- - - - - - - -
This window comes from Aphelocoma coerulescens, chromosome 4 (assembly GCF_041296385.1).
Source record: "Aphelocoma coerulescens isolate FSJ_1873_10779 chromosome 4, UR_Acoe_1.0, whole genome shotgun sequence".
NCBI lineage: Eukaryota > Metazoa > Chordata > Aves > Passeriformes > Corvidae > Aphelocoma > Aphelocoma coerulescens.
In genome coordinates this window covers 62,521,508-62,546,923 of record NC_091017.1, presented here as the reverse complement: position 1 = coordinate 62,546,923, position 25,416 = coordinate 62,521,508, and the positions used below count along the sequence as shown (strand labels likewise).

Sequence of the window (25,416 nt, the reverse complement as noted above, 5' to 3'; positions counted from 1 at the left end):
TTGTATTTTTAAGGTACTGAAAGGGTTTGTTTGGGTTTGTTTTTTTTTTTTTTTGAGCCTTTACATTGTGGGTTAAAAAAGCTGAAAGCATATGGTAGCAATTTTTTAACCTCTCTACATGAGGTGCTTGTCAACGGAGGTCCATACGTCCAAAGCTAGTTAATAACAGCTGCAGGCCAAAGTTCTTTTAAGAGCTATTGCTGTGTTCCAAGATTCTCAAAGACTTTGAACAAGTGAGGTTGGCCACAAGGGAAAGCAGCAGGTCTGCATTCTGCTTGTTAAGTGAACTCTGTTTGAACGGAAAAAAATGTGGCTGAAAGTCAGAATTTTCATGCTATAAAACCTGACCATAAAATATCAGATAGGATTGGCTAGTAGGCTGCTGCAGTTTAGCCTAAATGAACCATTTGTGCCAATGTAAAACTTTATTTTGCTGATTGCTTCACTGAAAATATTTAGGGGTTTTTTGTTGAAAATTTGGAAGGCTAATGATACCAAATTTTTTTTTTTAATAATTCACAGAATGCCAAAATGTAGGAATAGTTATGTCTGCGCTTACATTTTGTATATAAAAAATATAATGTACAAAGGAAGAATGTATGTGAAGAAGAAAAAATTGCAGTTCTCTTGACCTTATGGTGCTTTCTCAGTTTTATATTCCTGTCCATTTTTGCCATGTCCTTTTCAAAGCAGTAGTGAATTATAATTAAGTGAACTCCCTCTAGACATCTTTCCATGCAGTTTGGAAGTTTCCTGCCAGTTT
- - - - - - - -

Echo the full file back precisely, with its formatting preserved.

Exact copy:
This window comes from Aphelocoma coerulescens, chromosome 4 (assembly GCF_041296385.1).
Source record: "Aphelocoma coerulescens isolate FSJ_1873_10779 chromosome 4, UR_Acoe_1.0, whole genome shotgun sequence".
NCBI lineage: Eukaryota > Metazoa > Chordata > Aves > Passeriformes > Corvidae > Aphelocoma > Aphelocoma coerulescens.
In genome coordinates this window covers 62,521,508-62,546,923 of record NC_091017.1, presented here as the reverse complement: position 1 = coordinate 62,546,923, position 25,416 = coordinate 62,521,508, and the positions used below count along the sequence as shown (strand labels likewise).

Sequence of the window (25,416 nt, the reverse complement as noted above, 5' to 3'; positions counted from 1 at the left end):
TTGTATTTTTAAGGTACTGAAAGGGTTTGTTTGGGTTTGTTTTTTTTTTTTTTTGAGCCTTTACATTGTGGGTTAAAAAAGCTGAAAGCATATGGTAGCAATTTTTTAACCTCTCTACATGAGGTGCTTGTCAACGGAGGTCCATACGTCCAAAGCTAGTTAATAACAGCTGCAGGCCAAAGTTCTTTTAAGAGCTATTGCTGTGTTCCAAGATTCTCAAAGACTTTGAACAAGTGAGGTTGGCCACAAGGGAAAGCAGCAGGTCTGCATTCTGCTTGTTAAGTGAACTCTGTTTGAACGGAAAAAAATGTGGCTGAAAGTCAGAATTTTCATGCTATAAAACCTGACCATAAAATATCAGATAGGATTGGCTAGTAGGCTGCTGCAGTTTAGCCTAAATGAACCATTTGTGCCAATGTAAAACTTTATTTTGCTGATTGCTTCACTGAAAATATTTAGGGGTTTTTTGTTGAAAATTTGGAAGGCTAATGATACCAAATTTTTTTTTTTAATAATTCACAGAATGCCAAAATGTAGGAATAGTTATGTCTGCGCTTACATTTTGTATATAAAAAATATAATGTACAAAGGAAGAATGTATGTGAAGAAGAAAAAATTGCAGTTCTCTTGACCTTATGGTGCTTTCTCAGTTTTATATTCCTGTCCATTTTTGCCATGTCCTTTTCAAAGCAGTAGTGAATTATAATTAAGTGAACTCCCTCTAGACATCTTTCCATGCAGTTTGGAAGTTTCCTGCCAGTTT